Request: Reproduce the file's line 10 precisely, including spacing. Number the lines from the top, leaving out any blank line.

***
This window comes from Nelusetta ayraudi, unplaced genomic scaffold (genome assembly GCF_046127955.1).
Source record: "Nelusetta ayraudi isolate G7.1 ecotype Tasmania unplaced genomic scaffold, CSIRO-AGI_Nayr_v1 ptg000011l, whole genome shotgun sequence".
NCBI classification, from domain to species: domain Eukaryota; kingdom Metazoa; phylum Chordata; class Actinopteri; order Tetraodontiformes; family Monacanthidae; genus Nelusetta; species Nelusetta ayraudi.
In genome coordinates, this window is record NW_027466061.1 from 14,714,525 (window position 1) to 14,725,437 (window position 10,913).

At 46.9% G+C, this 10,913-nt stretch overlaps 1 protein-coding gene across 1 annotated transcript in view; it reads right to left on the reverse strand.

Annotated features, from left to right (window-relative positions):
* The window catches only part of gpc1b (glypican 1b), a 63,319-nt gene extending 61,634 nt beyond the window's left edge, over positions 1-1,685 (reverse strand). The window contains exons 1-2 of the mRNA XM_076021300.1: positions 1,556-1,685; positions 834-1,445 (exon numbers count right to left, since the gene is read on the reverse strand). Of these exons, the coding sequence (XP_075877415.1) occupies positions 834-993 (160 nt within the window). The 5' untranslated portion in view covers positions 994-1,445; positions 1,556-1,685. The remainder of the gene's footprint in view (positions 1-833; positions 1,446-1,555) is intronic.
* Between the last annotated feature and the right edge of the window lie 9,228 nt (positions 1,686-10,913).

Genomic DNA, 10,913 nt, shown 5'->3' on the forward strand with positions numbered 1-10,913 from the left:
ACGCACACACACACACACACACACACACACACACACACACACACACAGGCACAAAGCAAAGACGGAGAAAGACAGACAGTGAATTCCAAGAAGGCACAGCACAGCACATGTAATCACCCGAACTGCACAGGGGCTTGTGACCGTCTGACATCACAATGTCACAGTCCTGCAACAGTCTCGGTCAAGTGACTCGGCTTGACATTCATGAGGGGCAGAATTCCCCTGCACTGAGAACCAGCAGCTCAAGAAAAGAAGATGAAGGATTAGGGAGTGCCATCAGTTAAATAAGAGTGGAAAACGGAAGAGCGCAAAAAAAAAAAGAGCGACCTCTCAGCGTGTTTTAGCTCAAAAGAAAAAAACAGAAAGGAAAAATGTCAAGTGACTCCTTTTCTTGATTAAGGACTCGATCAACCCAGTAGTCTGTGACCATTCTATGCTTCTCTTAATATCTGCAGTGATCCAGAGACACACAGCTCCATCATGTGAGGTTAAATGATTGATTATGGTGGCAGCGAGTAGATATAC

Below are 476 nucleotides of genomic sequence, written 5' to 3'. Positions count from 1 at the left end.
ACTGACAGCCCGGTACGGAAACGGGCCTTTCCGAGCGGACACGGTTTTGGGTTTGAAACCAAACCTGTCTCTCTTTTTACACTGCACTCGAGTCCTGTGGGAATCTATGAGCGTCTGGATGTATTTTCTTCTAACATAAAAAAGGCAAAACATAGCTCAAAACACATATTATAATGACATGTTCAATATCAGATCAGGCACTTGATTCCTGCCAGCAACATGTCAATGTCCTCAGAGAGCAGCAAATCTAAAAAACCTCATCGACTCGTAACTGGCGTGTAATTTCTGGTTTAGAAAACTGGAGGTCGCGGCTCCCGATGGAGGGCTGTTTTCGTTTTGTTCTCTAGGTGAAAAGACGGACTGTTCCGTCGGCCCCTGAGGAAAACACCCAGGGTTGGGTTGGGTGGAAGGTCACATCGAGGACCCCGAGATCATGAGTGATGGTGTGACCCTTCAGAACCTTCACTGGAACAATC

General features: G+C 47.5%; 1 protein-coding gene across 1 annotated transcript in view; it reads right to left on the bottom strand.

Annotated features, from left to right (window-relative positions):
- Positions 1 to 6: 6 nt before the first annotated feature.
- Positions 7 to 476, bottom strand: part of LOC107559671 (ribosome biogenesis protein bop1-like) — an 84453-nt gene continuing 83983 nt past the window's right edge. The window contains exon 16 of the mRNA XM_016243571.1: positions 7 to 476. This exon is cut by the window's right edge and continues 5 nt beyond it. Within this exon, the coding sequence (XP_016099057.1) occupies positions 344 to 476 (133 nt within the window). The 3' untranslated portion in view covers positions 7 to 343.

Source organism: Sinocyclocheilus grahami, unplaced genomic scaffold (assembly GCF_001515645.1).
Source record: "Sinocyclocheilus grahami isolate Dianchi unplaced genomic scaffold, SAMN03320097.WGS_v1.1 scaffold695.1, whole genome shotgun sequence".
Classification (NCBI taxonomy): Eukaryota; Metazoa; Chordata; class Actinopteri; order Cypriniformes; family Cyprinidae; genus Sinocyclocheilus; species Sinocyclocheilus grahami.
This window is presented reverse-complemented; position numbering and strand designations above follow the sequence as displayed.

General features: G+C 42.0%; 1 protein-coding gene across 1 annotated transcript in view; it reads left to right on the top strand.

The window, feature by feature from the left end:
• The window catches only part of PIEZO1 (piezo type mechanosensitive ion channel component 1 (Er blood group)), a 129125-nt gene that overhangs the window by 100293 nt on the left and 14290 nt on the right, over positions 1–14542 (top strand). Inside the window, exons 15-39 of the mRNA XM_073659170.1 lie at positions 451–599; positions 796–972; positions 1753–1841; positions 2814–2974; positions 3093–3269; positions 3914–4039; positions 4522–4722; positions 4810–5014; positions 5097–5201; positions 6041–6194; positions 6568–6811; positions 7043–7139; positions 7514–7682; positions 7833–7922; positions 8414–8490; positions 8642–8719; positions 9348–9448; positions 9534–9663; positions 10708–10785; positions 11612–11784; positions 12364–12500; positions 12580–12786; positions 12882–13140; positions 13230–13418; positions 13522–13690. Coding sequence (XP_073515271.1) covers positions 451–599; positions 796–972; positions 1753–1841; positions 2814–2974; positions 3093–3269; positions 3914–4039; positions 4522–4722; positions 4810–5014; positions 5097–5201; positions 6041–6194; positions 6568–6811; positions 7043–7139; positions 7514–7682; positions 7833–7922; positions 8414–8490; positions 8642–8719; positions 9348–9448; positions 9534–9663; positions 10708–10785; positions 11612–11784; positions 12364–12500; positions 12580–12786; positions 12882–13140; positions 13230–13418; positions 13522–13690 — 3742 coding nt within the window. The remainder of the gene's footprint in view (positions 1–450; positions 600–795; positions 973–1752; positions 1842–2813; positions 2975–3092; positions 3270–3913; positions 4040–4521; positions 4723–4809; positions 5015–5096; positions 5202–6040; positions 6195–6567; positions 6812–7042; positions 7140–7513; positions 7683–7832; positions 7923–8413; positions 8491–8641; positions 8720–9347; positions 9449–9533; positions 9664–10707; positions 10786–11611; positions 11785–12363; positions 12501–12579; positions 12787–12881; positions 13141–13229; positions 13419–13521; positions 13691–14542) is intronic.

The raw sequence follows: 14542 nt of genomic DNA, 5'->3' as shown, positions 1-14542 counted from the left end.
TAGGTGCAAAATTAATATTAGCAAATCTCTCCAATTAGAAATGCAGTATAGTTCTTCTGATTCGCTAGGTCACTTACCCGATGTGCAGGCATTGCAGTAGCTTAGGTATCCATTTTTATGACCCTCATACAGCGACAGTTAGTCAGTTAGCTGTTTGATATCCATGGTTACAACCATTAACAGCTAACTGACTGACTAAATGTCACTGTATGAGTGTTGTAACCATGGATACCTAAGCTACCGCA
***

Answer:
ACGCACACACACACACACACACACACACACACACACACACACACACAGGCACAAAGCAAAGACGGAGAAAGACAGACAGTGAATTCCAAGAAGGCACAGCACAGCACATGTAATCACCCGAACTGCACAGGGGCTTGTGACCGTCTGACATCACAATGTCACAGTCCTGCAACAGTCTCGGTCAAGTGACTCGGCTTGACATTCATGAGGGGCAGAATTCCCCTGCACTGAGAACCAGCAGCTCAAGAAAAGAAGATGAAGGATTAGGGAGTGCCATCAGTTAAATAAGAGTGGAAAACGGAAGAGCGCAAAAAAAAAAAGAGCGACCTCTCAGCGTGTTTTAGCTCAAAAGAAAAAAACAGAAAGGAAAAATGTCAAGTGACTCCTTTTCTTGATTAAGGACTCGATCAACCCAGTAGTCTGTGACCATTCTATGCTTCTCTTAATATCTGCAGTGATCCAGAGACACACAGCTCCATCATGTGAGGTTAAATGATTGATTATGGTGGCAGCGAGTAGATATAC